# How to format a string in Python

Created
Modified

## Fancier Output Formatting

To use formatted string literals, begin a string with f or F before the opening quotation mark or triple quotation mark. Inside this string, you can write a Python expression between { and } characters that can refer to variables or literal values.

#!/usr/bin/env python3

# Import math module
import math

print(f'The value of pi is approximately {math.pi:5.3f}')

weather = {"Tue":78, "Wed": 60, "Thu": 60}
for name, data in weather.items():
print(f'{name:3} => {data:2d}')
The value of pi is approximately 3.142

Tue => 78
Wed => 60
Thu => 60

## The String format() Method

Basic usage of the str.format() method looks like this:

#!/usr/bin/env python3

# Import math module
import math

print('The value of pi is approximately {:07.3f}'.format(math.pi))

print('{1} and {0}'.format('spam', 'eggs'))
The value of pi is approximately 003.142

eggs and spam

Using type-specific formatting:

#!/usr/bin/env python3

# Import datetime module
from datetime import datetime

curr = datetime.now()
print('{:%Y-%m-%d %H:%M:%S}'.format(curr))
# 2022-04-11 12:01:54

# Using the comma as a thousands separator:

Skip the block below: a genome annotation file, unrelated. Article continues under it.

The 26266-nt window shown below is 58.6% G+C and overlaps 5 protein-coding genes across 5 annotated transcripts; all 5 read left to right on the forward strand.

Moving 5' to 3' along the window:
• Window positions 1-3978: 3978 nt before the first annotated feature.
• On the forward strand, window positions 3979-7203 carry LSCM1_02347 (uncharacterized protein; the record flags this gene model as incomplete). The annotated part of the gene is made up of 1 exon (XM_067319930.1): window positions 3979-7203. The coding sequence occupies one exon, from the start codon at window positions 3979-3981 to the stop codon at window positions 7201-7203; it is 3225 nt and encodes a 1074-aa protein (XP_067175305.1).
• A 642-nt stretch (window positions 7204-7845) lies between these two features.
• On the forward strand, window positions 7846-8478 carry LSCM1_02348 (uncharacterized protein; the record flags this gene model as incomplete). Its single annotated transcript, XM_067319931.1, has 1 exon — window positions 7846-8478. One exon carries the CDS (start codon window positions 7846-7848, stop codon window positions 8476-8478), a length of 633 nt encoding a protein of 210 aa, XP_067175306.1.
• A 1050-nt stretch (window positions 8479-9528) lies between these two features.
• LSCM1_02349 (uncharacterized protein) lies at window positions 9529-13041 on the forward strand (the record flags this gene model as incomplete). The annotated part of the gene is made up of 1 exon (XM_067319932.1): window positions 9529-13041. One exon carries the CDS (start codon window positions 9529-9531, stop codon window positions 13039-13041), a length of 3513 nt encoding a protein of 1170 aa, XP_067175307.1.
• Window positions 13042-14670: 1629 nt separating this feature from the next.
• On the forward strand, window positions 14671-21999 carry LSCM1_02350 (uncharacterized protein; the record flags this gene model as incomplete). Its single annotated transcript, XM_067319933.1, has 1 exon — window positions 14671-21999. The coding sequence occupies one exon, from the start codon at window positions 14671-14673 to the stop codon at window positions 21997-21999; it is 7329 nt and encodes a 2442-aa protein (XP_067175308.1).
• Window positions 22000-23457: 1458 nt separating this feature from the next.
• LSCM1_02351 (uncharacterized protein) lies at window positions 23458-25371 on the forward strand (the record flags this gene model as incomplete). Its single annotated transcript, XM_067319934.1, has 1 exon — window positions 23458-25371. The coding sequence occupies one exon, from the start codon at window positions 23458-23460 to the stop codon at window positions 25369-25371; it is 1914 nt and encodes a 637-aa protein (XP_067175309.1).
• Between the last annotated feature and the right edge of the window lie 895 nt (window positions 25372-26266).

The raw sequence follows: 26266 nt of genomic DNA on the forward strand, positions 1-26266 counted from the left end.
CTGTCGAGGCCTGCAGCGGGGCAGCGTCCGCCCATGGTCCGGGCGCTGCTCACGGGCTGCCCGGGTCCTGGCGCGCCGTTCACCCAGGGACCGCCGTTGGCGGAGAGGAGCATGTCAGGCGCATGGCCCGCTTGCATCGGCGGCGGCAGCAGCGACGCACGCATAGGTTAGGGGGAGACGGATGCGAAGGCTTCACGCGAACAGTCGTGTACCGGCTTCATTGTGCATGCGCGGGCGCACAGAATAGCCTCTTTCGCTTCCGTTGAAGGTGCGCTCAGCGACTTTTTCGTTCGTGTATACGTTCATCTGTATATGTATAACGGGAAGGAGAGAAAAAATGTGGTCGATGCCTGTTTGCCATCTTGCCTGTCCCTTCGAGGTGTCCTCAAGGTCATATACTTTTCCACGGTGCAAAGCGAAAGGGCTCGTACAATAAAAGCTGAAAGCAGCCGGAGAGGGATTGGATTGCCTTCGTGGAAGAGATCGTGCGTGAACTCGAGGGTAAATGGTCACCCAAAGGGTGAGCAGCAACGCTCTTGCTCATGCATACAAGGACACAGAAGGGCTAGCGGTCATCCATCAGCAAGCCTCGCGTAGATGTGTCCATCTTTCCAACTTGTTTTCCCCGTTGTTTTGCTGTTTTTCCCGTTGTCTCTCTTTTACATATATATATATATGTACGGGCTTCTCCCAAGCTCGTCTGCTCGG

print('{:,}'.format(1234567890))
# 1,234,567,890
2022-04-11 12:01:54

1,234,567,890

## Old String Formatting with % Operator

The % operator (modulo) can also be used for string formatting. Given 'string' % values, instances of % in string are replaced with zero or more elements of values. This operation is commonly known as string interpolation. For example:

#!/usr/bin/env python3

# Import math module
import math

print('PI :: %5.3f' % math.pi)

print('PI :: %007.3f' % math.pi)
PI :: 3.142
PI :: 003.142

The conversion flag characters are:

flag characters:
'#'
The value conversion will use the “alternate form” (where defined below).
'0'
The conversion will be zero padded for numeric values.
'-'
The converted value is left adjusted (overrides the '0' conversion if both are given).
' '
(a space) A blank should be left before a positive number (or empty string) produced by a signed conversion.
'+'
A sign character ('+' or '-') will precede the conversion (overrides a “space” flag).

A length modifier (h, l, or L) may be present, but is ignored as it is not necessary for Python – so e.g. %ld is identical to %d.

The conversion types are:

types:
'd'
Signed integer decimal.
'i'
Signed integer decimal.
'o'
Signed octal value.
'u'
Obsolete type – it is identical to 'd'.
'x'
'X'
'e'
Floating point exponential format (lowercase).
'E'
Floating point exponential format (uppercase).
'f'
Floating point decimal format.
'F'
Floating point decimal format.
'g'
Floating point format. Uses lowercase exponential format if exponent is less than -4 or not less than precision, decimal format otherwise.
'G'
Floating point format. Uses uppercase exponential format if exponent is less than -4 or not less than precision, decimal format otherwise.
'c'
Single character (accepts integer or single character string).
'r'
String (converts any Python object using repr()).
's'
String (converts any Python object using str()).
'a'
String (converts any Python object using ascii()).
'%'
No argument is converted, results in a '%' character in the result.